One of the biggest problems with entry level PCs is they ship with a mechanical hard drive rather than solid state storage. The result is very high latency IO and a user experience that can be substantially worse than using a smartphone or tablet when it comes to launching apps. Many Chrome OS devices instead opt for shipping higher performance eMMC solutions or low end SSDs; ASUS’ Chromebox is no exception. All ASUS Chromebox models ship with a 16GB SanDisk U110 M.2 (SATA) SSD. ASUS isn’t multi-sourcing the drives, this should be the only thing you find if you crack open one of the boxes.

We’ve seen the U110 before. I’ve seen it in a lot of the early Ultrabooks as well as caching solutions in other notebooks. The drive features a SATA interface and a 22mm x 42mm M.2 form factor. The architecture is pretty simple. We’re not talking about the high-end stuff from SanDisk here but a more traditional looking SSD without any external DRAM cache. For a full blown Windows PC I’d argue that the U110 isn’t enough, but for a Chromebox where the primary use case is reading and writing to the browser’s cache it’s totally fine. I didn’t try torturing the drive, but TRIM is supported by the U110.

The Chromebox ships with an SD card reader and four USB 3.0 ports so you can obviously get media onto the device, there’s just not much space to store it. Also keep in mind that as with (almost) all SSDs you’ll want to keep a substantial amount of free space on the drive to avoid ruining the user experience. In the case of the U110 you have around 12GB free by default, and I wouldn’t drop below 3GB - 4GB free on the drive.

Given the small size of the internal SSD, I don’t expect we’ll see a lot of users pulling large files off of the drive. As there’s no support for network share access under Chrome OS, if you want to play an offline video you’ll have to either stream it off an attached USB/SD card or copy it locally from external storage. Although the Chromebox features four USB 3.0 ports, I measured max sequential write speed at around 42MB/s (copying from a USB 3.0 Patriot Supersonic Magnum SSD). I suspect we’re limited by the write speed to the single NAND device (likely two NAND die) on the U110.

All Chromebox owners receive 100GB of free Google Drive space for 2 years - an attempt to offset the limited local storage.


ASUS offers three different configurations of the Chromebox. The entry level $179 configuration ships with a single 2GB DDR3-1600 SO-DIMM. Even the upgraded Core i3 model ($369) only ships with a single 4GB DDR3-1600 SO-DIMM. It’s only the fully upgraded Chromebox M020U (Chrome for Meetings) that ships with two SO-DIMMs (2 x 2GB).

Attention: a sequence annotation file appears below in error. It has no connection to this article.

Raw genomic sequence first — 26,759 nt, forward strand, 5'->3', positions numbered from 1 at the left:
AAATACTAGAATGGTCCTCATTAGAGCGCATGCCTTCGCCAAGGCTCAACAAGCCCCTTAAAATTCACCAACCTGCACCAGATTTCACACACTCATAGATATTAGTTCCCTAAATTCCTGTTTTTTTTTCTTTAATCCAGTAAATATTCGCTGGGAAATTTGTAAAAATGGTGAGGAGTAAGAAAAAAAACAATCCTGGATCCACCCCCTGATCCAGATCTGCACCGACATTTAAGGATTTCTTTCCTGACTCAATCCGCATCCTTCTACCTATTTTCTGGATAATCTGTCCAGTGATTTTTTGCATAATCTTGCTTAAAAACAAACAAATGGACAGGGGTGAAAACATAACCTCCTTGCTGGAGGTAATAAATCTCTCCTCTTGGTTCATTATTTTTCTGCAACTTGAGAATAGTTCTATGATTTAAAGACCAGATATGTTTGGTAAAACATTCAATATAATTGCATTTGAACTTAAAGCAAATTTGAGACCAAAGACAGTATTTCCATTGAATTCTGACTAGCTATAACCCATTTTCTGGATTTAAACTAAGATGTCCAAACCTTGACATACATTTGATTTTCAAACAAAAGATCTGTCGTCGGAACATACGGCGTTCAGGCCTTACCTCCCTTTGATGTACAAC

ASUS shipped me the $179 system upgraded with two 2GB DDR3-1600 SO-DIMMs (4GB total up from the 2GB base). For light usage I didn’t see DRAM usage exceed 2GB, however when I really started heavy multitasking with the machine I can see 2GB being a bit of a limit. I’m pretty confident that the $179 configuration will make for a good system as is, however it likely wouldn’t hurt to buy another 2GB SO-DIMM ($20 - $25).

Inside the ASUS Chromebox

Like the NUC, it's pretty easy to get inside the Chromebox. Peel off the four rubber feet underneath the box to reveal the four Phillips head screws. Remove the screws and use one of the screw holes to provide leverage to pop the bottom off and you're in.

ASUS' motherboard is slightly rectangular (11.25cm x 10cm) compared to the more square Intel NUC form factor (10cm x 10cm).

There are no real surprises on the inside. The Chromebox features two DDR3 SO-DIMM slots, an M.2 SATA port and a mini-PCIe both of which come populated from the factory.

Chrome OS, Dev Mode, Performance, Power & Final Words
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  • Guspaz - Wednesday, March 12, 2014 - link

    You can do that yourself. It's a tight fit, but it should work fine for pure streaming.
  • CalaverasGrande - Wednesday, March 12, 2014 - link

    I think some relatives will be getting these for their birthday.
    I'll consider it money well spent if I no longer have to clean virii from their computers!
  • rickon66 - Wednesday, March 12, 2014 - link

    I don't understand at $179 why you would buy one of these rather than a chrome book. For $20 more you get a display and keyboard and if you want to use it as a desktop just add a monitor and keyboard setup.
  • BorgDog - Thursday, March 13, 2014 - link

  • anubis44 - Wednesday, March 12, 2014 - link

    I can't stand the Chrome browser, and I loathe the idea of running everything inside a browser window. It's such a serious step backwards, I can't imagine why anyone would do it. I'd want to blow away the Chrome OS and put Linux or Windows 7 on it ASAP.
  • ShpasheMoween - Tuesday, April 1, 2014 - link

    You're clearly not who ChromeOS is made for, then. It's designed for people who work primarily online with very few needs outside of a browser.
  • azazel1024 - Wednesday, March 12, 2014 - link

    You know, with Windows 8.1 update 1 extending support down to 16GB of disk space...this might just make a fun little HTPC with Windows 8.1SP1 on it, or XBMC. Sadly the next model up for 4k support is a heck of a lot dearer.

    Maybe have to wait till Cherry Trail later this year for an inexpensive 4k capable HTPC?
  • crazysurfanz - Wednesday, March 12, 2014 - link

    Have another look at the article.. unfortunately it appears that the bios locks out support for booting Windows. (Other Linux, Ubuntu was specifically mentioned, appear to be able to be loaded without issue however).
  • kyuu - Wednesday, March 12, 2014 - link

    As Crazysurfanz pointed out below, booting Windows is, unfortunately, a no-go on these. Too bad, as for those who don't care about surround sound support these would be nice little HTPC boxes with Win8.1 (you'd likely want to swap a more spacious SSD in there, but that doesn't look to be a problem).

    I'd hope some PC OEM would see the value in making boxes like this running Win8.1 (and with surround sound support) for cheap desktop replacements and for HTPC use.
  • azazel1024 - Wednesday, March 12, 2014 - link



    I guess I'll just have to wait for a Cherry Trail NUC. The Bay Trail NUC is intriguing...but for HTPC stuff, my Apple TV works great...it just doesn't do 4k...but then again I don't have a 4k TV.


    Honestly I kind of like Windows 8. Its grown on me. A Bay Trail NUC with a wireless keyboard and mouse tucked away in a drawer with a wireless touch pad or Xbox 360 controller to interact instead, automatic login and setup the start screen with the handful of things you'd need and it would be a pretty nice HTPC.

    Too bad smartglass doesn't work on Windows 8/8.1.

    Meh. Probably be some dedicated streamer by the time 4k is popularish that can handle 4k. Though being able to play all my legacy console games on the TV would be nice.